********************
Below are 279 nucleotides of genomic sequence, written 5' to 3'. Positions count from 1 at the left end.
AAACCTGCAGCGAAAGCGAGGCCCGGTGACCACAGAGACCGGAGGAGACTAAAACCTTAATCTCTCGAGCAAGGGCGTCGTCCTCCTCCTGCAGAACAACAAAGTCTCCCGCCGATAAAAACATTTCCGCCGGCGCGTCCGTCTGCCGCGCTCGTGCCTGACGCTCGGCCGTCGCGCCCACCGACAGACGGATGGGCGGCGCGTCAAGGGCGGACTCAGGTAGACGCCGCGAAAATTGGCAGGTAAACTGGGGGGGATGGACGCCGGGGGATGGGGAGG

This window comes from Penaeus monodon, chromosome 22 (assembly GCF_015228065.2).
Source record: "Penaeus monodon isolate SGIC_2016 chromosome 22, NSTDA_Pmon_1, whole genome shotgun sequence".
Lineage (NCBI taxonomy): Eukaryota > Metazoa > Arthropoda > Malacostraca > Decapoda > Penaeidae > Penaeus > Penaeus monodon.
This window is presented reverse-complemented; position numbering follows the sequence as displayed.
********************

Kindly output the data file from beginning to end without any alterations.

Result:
Below are 279 nucleotides of genomic sequence, written 5' to 3'. Positions count from 1 at the left end.
AAACCTGCAGCGAAAGCGAGGCCCGGTGACCACAGAGACCGGAGGAGACTAAAACCTTAATCTCTCGAGCAAGGGCGTCGTCCTCCTCCTGCAGAACAACAAAGTCTCCCGCCGATAAAAACATTTCCGCCGGCGCGTCCGTCTGCCGCGCTCGTGCCTGACGCTCGGCCGTCGCGCCCACCGACAGACGGATGGGCGGCGCGTCAAGGGCGGACTCAGGTAGACGCCGCGAAAATTGGCAGGTAAACTGGGGGGGATGGACGCCGGGGGATGGGGAGG

This window comes from Penaeus monodon, chromosome 22 (assembly GCF_015228065.2).
Source record: "Penaeus monodon isolate SGIC_2016 chromosome 22, NSTDA_Pmon_1, whole genome shotgun sequence".
Lineage (NCBI taxonomy): Eukaryota > Metazoa > Arthropoda > Malacostraca > Decapoda > Penaeidae > Penaeus > Penaeus monodon.
This window is presented reverse-complemented; position numbering follows the sequence as displayed.